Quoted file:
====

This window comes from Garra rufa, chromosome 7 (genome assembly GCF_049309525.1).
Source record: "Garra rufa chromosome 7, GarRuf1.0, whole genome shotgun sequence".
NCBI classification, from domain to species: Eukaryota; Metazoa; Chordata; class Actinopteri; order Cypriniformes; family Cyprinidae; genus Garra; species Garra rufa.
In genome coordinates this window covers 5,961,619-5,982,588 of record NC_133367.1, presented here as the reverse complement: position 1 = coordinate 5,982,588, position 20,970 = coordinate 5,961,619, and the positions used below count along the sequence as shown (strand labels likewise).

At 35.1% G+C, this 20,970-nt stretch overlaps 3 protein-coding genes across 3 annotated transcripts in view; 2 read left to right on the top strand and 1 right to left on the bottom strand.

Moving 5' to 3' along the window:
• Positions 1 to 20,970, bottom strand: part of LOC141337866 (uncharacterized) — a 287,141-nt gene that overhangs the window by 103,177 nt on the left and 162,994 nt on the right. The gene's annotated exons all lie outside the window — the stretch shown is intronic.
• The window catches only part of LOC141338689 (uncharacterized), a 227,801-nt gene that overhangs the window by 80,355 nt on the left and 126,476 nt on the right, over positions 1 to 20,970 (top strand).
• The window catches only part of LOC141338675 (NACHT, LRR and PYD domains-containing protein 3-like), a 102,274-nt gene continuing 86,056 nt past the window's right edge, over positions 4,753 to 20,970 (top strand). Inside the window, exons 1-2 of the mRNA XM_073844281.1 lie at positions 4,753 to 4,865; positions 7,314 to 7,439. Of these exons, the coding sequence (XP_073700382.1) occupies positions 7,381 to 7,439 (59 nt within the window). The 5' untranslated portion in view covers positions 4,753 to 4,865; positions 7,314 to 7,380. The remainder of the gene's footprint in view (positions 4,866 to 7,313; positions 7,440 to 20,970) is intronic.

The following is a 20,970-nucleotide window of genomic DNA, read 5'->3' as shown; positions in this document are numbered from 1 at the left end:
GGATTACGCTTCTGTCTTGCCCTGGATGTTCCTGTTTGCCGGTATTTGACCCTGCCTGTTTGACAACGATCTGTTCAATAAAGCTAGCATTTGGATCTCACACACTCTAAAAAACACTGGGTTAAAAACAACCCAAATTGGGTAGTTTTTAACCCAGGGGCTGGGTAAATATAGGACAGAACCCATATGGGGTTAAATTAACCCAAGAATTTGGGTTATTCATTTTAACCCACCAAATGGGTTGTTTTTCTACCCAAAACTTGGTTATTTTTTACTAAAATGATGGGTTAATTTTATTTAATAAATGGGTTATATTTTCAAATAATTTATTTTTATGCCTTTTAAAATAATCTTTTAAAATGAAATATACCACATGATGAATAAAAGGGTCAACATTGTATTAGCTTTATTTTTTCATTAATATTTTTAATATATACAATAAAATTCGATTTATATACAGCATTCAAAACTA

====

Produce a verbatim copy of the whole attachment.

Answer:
This window comes from Garra rufa, chromosome 7 (genome assembly GCF_049309525.1).
Source record: "Garra rufa chromosome 7, GarRuf1.0, whole genome shotgun sequence".
NCBI classification, from domain to species: Eukaryota; Metazoa; Chordata; class Actinopteri; order Cypriniformes; family Cyprinidae; genus Garra; species Garra rufa.
In genome coordinates this window covers 5,961,619-5,982,588 of record NC_133367.1, presented here as the reverse complement: position 1 = coordinate 5,982,588, position 20,970 = coordinate 5,961,619, and the positions used below count along the sequence as shown (strand labels likewise).

At 35.1% G+C, this 20,970-nt stretch overlaps 3 protein-coding genes across 3 annotated transcripts in view; 2 read left to right on the top strand and 1 right to left on the bottom strand.

Moving 5' to 3' along the window:
• Positions 1 to 20,970, bottom strand: part of LOC141337866 (uncharacterized) — a 287,141-nt gene that overhangs the window by 103,177 nt on the left and 162,994 nt on the right. The gene's annotated exons all lie outside the window — the stretch shown is intronic.
• The window catches only part of LOC141338689 (uncharacterized), a 227,801-nt gene that overhangs the window by 80,355 nt on the left and 126,476 nt on the right, over positions 1 to 20,970 (top strand).
• The window catches only part of LOC141338675 (NACHT, LRR and PYD domains-containing protein 3-like), a 102,274-nt gene continuing 86,056 nt past the window's right edge, over positions 4,753 to 20,970 (top strand). Inside the window, exons 1-2 of the mRNA XM_073844281.1 lie at positions 4,753 to 4,865; positions 7,314 to 7,439. Of these exons, the coding sequence (XP_073700382.1) occupies positions 7,381 to 7,439 (59 nt within the window). The 5' untranslated portion in view covers positions 4,753 to 4,865; positions 7,314 to 7,380. The remainder of the gene's footprint in view (positions 4,866 to 7,313; positions 7,440 to 20,970) is intronic.

The following is a 20,970-nucleotide window of genomic DNA, read 5'->3' as shown; positions in this document are numbered from 1 at the left end:
GGATTACGCTTCTGTCTTGCCCTGGATGTTCCTGTTTGCCGGTATTTGACCCTGCCTGTTTGACAACGATCTGTTCAATAAAGCTAGCATTTGGATCTCACACACTCTAAAAAACACTGGGTTAAAAACAACCCAAATTGGGTAGTTTTTAACCCAGGGGCTGGGTAAATATAGGACAGAACCCATATGGGGTTAAATTAACCCAAGAATTTGGGTTATTCATTTTAACCCACCAAATGGGTTGTTTTTCTACCCAAAACTTGGTTATTTTTTACTAAAATGATGGGTTAATTTTATTTAATAAATGGGTTATATTTTCAAATAATTTATTTTTATGCCTTTTAAAATAATCTTTTAAAATGAAATATACCACATGATGAATAAAAGGGTCAACATTGTATTAGCTTTATTTTTTCATTAATATTTTTAATATATACAATAAAATTCGATTTATATACAGCATTCAAAACTA